Wednesday, April 28, 2010

The Dzhan (Soul) of Russian Folk

If it weren't for Orlando Figes' review of Andrey Platonov's works in a recent New York Review of Books article my copy of Platonov's book of short stories, Soul and other Stories, might have remained unmolested for years to come. But Figes' authorative review, "A Great Russian Writer in the Communist Cauldron," assures me that Platonov easily makes the short list for the title of greatest Soviet era author.

Platonov, an early enthusiast for the great Soviet experiment, Civil War railway engineer working to keep the Red Army supplied, and probable participant in the forced grain levys that led to the starvation of so many Russian peasants, believed in communism, movement, machines, and the future. However, his enthusiasm faded and his unpublished novels such as Chevenguv (1929) and the Foundation Pit (1930), are an indictment of Stalinism. Even his early work, Epifan Locks (1927), which was warmly received by Gorky, seemed to suggest a critical analogy between Peter the Great and the rising socialist leader.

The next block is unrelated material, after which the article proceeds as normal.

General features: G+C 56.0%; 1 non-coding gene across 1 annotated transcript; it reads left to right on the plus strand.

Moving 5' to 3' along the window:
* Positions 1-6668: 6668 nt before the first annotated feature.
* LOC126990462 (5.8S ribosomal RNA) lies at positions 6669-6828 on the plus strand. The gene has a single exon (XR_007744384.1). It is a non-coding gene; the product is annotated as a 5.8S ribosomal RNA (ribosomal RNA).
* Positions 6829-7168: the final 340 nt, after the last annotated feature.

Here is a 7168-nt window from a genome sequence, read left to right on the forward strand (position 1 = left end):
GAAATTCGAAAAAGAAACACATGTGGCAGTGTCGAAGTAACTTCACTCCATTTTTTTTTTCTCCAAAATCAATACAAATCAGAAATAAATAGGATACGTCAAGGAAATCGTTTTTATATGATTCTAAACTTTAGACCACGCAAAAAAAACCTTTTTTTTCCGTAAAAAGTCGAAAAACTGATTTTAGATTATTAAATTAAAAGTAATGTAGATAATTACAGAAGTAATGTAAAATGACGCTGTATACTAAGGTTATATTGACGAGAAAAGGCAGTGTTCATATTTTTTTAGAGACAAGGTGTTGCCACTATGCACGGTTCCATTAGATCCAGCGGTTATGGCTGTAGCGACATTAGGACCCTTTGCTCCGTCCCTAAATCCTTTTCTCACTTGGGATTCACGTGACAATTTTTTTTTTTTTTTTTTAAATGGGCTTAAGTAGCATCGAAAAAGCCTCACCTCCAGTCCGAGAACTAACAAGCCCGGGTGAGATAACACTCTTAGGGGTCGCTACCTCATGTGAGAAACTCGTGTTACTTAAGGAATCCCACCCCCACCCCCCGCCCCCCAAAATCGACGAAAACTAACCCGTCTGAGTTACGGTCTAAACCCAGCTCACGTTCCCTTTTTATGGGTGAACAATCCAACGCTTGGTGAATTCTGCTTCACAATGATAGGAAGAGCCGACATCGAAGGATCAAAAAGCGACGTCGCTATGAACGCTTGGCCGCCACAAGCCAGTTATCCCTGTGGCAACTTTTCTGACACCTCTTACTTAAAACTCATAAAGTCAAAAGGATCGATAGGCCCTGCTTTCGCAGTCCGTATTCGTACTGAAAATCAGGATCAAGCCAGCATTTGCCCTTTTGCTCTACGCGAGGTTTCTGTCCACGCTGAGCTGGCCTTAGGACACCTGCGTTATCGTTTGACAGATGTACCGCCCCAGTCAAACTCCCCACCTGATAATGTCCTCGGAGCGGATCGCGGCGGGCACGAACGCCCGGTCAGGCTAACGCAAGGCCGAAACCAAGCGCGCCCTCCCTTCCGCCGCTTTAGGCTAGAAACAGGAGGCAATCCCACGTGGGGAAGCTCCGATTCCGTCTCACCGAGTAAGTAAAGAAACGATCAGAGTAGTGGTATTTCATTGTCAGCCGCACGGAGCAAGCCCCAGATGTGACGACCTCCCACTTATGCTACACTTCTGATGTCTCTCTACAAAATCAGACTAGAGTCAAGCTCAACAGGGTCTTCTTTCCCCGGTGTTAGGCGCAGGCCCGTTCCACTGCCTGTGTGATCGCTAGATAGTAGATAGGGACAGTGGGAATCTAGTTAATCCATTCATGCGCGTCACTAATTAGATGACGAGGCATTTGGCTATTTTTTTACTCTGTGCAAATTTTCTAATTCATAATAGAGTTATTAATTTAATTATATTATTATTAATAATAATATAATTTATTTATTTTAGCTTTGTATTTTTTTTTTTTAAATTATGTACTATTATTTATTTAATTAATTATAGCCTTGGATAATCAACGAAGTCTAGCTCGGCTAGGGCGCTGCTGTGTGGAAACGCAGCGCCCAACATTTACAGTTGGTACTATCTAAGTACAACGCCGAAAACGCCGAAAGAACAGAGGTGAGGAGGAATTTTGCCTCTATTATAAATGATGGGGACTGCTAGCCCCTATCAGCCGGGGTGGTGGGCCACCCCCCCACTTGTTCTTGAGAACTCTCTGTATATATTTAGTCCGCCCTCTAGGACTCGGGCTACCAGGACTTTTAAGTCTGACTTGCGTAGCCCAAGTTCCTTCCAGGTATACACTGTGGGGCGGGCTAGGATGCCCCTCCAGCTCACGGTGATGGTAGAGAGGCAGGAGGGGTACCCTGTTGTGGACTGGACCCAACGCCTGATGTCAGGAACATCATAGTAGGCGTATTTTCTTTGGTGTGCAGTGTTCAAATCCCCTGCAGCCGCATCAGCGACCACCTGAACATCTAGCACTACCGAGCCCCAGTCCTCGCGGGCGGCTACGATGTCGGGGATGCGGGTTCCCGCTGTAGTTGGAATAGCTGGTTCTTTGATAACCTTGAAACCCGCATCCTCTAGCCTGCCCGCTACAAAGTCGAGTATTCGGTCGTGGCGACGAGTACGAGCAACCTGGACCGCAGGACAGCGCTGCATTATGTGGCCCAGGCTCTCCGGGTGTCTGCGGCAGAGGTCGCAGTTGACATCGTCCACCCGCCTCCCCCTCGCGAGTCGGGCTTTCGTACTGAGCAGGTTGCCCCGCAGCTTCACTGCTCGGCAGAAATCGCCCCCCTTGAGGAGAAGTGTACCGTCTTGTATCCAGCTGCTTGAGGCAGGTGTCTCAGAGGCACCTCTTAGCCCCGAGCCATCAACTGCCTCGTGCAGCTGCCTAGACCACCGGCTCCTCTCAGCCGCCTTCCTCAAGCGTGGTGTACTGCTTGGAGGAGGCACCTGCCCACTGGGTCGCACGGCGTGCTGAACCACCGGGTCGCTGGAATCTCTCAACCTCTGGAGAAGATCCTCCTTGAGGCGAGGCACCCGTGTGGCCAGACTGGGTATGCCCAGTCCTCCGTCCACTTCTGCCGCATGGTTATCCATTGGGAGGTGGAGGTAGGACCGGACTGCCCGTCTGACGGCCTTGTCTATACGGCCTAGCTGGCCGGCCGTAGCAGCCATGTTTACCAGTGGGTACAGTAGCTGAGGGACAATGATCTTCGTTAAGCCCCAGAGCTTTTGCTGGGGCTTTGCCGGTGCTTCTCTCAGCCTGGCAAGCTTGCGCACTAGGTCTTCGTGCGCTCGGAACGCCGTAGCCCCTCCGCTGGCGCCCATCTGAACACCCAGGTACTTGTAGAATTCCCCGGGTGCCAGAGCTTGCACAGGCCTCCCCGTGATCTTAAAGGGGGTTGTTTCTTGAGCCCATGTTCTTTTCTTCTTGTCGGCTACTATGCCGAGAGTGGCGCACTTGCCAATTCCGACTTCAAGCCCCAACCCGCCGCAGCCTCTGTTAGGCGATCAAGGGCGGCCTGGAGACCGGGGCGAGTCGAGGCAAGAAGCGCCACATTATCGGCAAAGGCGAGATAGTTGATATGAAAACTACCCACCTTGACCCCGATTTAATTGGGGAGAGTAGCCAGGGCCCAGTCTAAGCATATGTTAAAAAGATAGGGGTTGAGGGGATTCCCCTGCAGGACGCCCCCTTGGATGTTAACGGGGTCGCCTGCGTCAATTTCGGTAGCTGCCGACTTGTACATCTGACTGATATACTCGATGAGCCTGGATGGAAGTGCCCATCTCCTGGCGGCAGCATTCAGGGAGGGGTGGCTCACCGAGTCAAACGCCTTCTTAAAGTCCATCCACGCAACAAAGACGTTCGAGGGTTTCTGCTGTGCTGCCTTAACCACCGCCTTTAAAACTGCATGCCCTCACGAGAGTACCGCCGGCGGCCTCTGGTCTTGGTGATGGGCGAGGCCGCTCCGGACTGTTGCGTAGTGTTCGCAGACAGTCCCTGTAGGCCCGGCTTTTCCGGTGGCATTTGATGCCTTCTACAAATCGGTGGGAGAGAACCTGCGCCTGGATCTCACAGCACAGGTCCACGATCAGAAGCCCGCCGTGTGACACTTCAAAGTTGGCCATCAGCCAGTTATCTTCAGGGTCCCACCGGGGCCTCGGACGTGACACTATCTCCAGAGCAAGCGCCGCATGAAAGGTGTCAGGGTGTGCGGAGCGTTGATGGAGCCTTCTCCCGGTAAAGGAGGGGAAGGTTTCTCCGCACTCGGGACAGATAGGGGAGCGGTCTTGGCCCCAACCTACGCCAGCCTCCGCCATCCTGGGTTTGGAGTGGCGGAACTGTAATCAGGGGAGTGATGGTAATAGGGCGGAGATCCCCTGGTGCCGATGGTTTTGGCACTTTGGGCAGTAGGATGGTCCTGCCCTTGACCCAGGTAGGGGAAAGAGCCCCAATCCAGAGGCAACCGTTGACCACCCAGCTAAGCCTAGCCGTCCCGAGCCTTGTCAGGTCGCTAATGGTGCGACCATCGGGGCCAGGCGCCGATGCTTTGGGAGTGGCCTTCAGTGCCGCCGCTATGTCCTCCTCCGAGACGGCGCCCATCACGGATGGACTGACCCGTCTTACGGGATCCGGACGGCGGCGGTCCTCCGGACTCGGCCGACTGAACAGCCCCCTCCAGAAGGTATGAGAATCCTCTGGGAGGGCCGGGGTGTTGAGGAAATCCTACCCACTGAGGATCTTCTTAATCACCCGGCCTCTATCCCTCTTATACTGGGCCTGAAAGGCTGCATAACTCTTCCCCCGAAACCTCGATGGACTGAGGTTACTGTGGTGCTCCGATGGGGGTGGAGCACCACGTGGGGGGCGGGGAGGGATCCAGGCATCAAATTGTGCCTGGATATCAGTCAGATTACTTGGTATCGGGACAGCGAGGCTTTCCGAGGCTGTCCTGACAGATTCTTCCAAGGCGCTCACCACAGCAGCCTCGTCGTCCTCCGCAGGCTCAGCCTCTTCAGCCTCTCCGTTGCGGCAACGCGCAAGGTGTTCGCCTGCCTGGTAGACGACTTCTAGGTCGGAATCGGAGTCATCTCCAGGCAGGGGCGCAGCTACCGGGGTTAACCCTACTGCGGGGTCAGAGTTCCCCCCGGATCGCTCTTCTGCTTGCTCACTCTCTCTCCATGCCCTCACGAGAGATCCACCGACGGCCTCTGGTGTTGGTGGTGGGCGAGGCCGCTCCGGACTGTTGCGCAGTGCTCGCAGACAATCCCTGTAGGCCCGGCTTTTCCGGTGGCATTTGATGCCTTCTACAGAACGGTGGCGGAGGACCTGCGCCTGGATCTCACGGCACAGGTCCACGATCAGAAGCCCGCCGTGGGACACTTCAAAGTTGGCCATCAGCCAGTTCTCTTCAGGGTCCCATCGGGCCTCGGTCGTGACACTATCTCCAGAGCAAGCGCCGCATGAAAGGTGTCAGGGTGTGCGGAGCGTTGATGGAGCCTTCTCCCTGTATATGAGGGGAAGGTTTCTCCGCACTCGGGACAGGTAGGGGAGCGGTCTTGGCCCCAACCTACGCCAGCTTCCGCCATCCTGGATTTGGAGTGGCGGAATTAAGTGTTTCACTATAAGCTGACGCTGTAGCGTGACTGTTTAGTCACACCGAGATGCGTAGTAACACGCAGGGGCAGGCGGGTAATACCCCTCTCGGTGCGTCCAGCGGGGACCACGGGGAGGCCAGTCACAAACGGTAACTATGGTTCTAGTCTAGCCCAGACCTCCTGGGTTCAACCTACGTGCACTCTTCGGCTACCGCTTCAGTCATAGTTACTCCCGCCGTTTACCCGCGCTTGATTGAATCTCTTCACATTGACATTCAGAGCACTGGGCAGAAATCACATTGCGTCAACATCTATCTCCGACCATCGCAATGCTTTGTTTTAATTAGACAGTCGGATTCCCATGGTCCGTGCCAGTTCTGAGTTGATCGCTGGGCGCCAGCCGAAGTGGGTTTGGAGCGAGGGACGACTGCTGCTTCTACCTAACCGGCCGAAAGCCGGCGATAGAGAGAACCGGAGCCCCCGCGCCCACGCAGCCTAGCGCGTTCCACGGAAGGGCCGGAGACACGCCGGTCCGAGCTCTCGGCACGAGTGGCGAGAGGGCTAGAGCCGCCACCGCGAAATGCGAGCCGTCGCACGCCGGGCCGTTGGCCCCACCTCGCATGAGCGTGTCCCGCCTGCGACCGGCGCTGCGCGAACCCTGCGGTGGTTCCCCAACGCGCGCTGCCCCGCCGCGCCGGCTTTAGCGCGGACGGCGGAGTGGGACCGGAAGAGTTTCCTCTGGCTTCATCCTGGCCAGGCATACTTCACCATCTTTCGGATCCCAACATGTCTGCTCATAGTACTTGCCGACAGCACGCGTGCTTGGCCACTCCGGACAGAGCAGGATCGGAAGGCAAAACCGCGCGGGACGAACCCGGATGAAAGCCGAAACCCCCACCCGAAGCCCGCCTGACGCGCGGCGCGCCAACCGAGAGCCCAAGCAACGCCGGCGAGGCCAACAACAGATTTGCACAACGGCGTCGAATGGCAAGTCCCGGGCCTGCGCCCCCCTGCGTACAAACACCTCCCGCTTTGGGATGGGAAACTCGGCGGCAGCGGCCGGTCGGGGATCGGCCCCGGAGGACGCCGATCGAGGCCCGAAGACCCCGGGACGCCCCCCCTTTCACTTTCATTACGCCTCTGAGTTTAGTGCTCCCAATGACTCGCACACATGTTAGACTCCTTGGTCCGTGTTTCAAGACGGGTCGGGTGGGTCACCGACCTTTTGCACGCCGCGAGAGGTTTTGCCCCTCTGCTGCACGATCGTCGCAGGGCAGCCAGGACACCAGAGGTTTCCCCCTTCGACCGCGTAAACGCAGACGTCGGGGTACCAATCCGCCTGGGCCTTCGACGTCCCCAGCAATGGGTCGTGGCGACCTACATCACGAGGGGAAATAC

According to Figes, Chevenguv portrayed a dystopic world in which communists kill bourgeois inhabitants and then live without direction in obscurantism before Cossacks invade an invite suicide. Plotonov's biography reflects the stresses of the Soviet interwar years: in two decades, the writer went from being a true believe, to skeptic, to critic, to social realist (publically, in order to continue writing), and then finally, inevitably, to grief. In 1938 Platonov's son was sent to the gulag as a terrorist; Platonov contracted tuberculosis and died in 1943. Fortunately, a soul (a Russian one at least) can outlive its corporal shell, and many of Platonov's unpublished works have been uncovered since the fall of communism.

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